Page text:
The latest on the Bank of Canada's rate decision
The Bank of Canada held its benchmark interest rate steady at 4.5 per cent on Wednesday, pausing its year-long campaign to increase borrowing costs while leaving the door open to further rate hikes if inflation doesn’t slow as quickly as expected.
The central bank expects inflation to fall to 3 per cent by the middle of the year, according to an updated forecast. It also revised its economic growth forecast to reflect the surprising resilience of the Canadian economy in early 2023. It now expects 1.4 per cent GDP growth in 2023, up from 1 per cent forecast in January.
Follow live updates below.
- Bank of Canada Governor Tiff Macklem is taking part in a “fireside chat” hosted by the International Monetary Fund in Washington on Thursday. The subject is “Economic growth and inflation: the view from Canada.” The conversation will be broadcast on the IMF’s website at 9 a.m. ET.
- Statistics Canada will publish March inflation data on Tuesday, April 18. The past two Consumer Price Index releases have come in below expectations, showing a faster-than-expected decline in headline inflation.
- The Federal Reserve’s Open Market Committee meets on May 2 and 3. Financial markets expect the Fed to raise its benchmark rates by another quarter-point. After that, the outlook is murkier. Fed Chair Jerome Powell said last month that stress in the financial sector could lead to a contraction in bank lending, potentially acting as a substitute for additional monetary-policy tightening.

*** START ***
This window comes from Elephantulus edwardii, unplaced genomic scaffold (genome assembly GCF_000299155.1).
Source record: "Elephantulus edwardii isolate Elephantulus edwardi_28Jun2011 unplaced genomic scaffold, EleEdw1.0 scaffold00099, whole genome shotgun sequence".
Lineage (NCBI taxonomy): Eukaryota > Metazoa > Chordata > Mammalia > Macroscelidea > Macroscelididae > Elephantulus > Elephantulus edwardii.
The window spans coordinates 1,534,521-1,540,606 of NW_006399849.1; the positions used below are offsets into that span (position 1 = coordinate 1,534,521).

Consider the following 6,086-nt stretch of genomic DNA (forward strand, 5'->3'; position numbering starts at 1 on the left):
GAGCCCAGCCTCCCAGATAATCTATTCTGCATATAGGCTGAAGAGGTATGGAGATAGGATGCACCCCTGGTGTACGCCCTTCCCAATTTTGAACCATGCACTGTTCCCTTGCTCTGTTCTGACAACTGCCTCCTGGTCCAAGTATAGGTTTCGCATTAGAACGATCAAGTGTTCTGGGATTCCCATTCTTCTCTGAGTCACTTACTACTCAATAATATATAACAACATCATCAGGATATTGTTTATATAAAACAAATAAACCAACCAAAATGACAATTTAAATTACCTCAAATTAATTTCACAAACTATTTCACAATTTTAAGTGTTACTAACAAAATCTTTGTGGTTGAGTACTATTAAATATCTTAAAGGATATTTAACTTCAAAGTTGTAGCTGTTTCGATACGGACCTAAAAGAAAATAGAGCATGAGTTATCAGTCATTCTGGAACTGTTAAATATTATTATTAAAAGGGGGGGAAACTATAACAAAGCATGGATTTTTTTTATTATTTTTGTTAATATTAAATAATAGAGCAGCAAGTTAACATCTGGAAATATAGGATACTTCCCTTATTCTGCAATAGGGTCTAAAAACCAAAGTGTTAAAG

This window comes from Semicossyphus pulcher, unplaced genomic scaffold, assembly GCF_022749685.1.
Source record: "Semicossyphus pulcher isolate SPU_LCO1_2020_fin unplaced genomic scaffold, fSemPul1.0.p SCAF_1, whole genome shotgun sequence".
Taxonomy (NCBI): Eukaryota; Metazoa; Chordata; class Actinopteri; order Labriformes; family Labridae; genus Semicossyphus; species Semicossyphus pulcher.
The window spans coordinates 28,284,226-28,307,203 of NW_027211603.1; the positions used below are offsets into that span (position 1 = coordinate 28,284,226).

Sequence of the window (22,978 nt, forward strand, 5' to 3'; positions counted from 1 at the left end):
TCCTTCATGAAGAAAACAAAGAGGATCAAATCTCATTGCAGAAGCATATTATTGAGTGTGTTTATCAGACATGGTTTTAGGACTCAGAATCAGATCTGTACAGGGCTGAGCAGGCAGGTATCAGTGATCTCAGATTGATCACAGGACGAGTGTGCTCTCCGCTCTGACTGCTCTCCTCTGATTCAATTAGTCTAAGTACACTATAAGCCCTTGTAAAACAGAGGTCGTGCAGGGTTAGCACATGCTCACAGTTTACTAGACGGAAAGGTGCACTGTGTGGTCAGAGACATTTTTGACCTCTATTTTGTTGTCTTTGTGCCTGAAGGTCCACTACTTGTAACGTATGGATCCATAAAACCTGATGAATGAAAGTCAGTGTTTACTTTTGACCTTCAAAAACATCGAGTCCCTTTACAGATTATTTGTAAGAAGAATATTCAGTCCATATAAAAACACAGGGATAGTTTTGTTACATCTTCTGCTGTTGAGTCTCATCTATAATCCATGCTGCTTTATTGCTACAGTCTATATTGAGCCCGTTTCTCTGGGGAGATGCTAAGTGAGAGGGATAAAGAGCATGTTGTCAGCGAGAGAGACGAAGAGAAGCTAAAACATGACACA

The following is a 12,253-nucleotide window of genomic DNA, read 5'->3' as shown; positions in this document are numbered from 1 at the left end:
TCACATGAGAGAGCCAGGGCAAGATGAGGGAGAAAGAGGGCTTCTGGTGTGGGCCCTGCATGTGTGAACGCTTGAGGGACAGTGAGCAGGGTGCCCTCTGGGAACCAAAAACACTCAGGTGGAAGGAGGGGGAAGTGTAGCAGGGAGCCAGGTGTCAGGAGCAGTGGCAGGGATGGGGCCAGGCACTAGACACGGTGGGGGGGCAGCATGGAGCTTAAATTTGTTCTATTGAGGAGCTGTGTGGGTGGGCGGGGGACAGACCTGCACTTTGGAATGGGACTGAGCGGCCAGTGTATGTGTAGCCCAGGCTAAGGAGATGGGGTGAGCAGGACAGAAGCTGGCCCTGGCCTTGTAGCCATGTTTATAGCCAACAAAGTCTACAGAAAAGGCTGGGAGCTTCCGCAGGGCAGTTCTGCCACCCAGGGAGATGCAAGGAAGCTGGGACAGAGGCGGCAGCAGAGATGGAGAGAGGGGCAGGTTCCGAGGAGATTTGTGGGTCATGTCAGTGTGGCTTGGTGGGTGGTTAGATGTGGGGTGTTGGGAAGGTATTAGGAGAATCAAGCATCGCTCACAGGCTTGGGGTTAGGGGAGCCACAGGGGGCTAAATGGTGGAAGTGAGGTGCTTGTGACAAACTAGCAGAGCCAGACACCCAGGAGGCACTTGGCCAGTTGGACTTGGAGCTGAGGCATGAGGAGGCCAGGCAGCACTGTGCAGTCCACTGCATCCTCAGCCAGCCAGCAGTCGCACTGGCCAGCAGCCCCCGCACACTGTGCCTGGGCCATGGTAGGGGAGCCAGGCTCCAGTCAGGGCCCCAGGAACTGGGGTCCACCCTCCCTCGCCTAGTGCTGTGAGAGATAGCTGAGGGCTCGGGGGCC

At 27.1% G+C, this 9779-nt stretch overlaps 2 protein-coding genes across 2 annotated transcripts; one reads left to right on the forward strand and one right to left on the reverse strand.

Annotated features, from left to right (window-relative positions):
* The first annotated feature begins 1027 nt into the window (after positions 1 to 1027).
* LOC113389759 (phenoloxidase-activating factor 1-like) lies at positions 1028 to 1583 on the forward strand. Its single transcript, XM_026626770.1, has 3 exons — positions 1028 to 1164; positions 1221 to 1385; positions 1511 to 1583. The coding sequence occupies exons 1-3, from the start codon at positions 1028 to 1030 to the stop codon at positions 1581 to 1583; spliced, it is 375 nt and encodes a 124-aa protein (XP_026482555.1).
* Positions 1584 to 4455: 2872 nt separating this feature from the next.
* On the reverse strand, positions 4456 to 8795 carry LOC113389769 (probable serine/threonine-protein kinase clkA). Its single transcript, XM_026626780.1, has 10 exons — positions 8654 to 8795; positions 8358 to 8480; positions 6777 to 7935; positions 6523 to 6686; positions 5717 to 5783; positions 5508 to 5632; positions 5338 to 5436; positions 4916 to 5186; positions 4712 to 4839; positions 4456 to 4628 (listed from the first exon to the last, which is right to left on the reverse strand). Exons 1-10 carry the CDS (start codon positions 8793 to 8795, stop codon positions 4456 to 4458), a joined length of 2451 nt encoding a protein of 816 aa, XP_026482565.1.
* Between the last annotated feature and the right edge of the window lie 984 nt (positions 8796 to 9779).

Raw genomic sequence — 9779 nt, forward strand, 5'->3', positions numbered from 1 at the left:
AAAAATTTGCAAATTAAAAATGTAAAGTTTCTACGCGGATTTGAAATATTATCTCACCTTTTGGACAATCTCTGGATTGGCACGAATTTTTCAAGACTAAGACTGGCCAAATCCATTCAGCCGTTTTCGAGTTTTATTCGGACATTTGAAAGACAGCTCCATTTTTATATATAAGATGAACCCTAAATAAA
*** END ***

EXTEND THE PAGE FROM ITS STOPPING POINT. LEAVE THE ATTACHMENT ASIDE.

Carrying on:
– Mark Rendell
Your personal inflation rate: Calculate how you compare to the Canadian average
What is your personal rate of inflation? It’s probably different than the rate that gets reported by Statistics Canada every month.
Generally speaking, when people refer to the inflation rate, they’re talking about the 12-month change in the Consumer Price Index. The CPI fell to 5.2 per cent in February, the biggest drop since the early stages of the pandemic, although grocery prices are still climbing by more than 10 per cent.
Use this tool to input your spending and calculate how you compare to the Canadian average.
– Globe staff
Mortgage calculator: Here’s how rising interest rates affect the cost of your mortgage
The central bank’s rapid and successive interest rate hikes – from 0.25 per cent to 4.5 per cent – are putting pressure on the real estate market and on homeowners, who are now paying more interest on their mortgage.
For homebuyers, this means potentially higher monthly payments and increased overall interest on their mortgage. When these changes will come into effect depends on the type of loan a borrower signed up for: fixed or variable.
Use this calculator to help you compare how different interest rates affect the cost of your mortgage.